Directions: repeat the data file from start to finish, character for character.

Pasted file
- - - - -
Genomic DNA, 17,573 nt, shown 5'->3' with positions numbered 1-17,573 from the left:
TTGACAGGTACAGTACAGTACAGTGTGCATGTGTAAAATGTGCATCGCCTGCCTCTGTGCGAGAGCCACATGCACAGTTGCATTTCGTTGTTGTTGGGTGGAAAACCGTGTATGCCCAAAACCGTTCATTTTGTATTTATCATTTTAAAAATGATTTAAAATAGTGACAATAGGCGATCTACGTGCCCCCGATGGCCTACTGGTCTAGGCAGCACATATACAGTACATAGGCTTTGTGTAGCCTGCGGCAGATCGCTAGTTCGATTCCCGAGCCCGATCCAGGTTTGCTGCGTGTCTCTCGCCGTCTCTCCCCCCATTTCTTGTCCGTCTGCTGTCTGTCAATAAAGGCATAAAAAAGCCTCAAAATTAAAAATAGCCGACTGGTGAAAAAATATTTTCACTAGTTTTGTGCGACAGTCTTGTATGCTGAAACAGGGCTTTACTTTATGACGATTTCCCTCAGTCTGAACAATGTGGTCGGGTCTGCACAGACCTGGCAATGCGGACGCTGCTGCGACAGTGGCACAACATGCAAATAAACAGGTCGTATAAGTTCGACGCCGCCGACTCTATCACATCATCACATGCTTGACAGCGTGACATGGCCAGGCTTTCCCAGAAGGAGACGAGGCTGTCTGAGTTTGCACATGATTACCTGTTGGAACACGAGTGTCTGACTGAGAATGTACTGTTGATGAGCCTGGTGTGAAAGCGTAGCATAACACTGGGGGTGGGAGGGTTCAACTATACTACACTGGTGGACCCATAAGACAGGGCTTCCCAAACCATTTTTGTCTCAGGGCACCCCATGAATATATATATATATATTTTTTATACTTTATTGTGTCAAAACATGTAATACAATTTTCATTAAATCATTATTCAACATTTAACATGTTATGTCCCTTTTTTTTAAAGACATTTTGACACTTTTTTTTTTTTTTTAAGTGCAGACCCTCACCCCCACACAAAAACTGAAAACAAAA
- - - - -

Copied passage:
Genomic DNA, 17,573 nt, shown 5'->3' with positions numbered 1-17,573 from the left:
TTGACAGGTACAGTACAGTACAGTGTGCATGTGTAAAATGTGCATCGCCTGCCTCTGTGCGAGAGCCACATGCACAGTTGCATTTCGTTGTTGTTGGGTGGAAAACCGTGTATGCCCAAAACCGTTCATTTTGTATTTATCATTTTAAAAATGATTTAAAATAGTGACAATAGGCGATCTACGTGCCCCCGATGGCCTACTGGTCTAGGCAGCACATATACAGTACATAGGCTTTGTGTAGCCTGCGGCAGATCGCTAGTTCGATTCCCGAGCCCGATCCAGGTTTGCTGCGTGTCTCTCGCCGTCTCTCCCCCCATTTCTTGTCCGTCTGCTGTCTGTCAATAAAGGCATAAAAAAGCCTCAAAATTAAAAATAGCCGACTGGTGAAAAAATATTTTCACTAGTTTTGTGCGACAGTCTTGTATGCTGAAACAGGGCTTTACTTTATGACGATTTCCCTCAGTCTGAACAATGTGGTCGGGTCTGCACAGACCTGGCAATGCGGACGCTGCTGCGACAGTGGCACAACATGCAAATAAACAGGTCGTATAAGTTCGACGCCGCCGACTCTATCACATCATCACATGCTTGACAGCGTGACATGGCCAGGCTTTCCCAGAAGGAGACGAGGCTGTCTGAGTTTGCACATGATTACCTGTTGGAACACGAGTGTCTGACTGAGAATGTACTGTTGATGAGCCTGGTGTGAAAGCGTAGCATAACACTGGGGGTGGGAGGGTTCAACTATACTACACTGGTGGACCCATAAGACAGGGCTTCCCAAACCATTTTTGTCTCAGGGCACCCCATGAATATATATATATATATTTTTTATACTTTATTGTGTCAAAACATGTAATACAATTTTCATTAAATCATTATTCAACATTTAACATGTTATGTCCCTTTTTTTTAAAGACATTTTGACACTTTTTTTTTTTTTTTAAGTGCAGACCCTCACCCCCACACAAAAACTGAAAACAAAA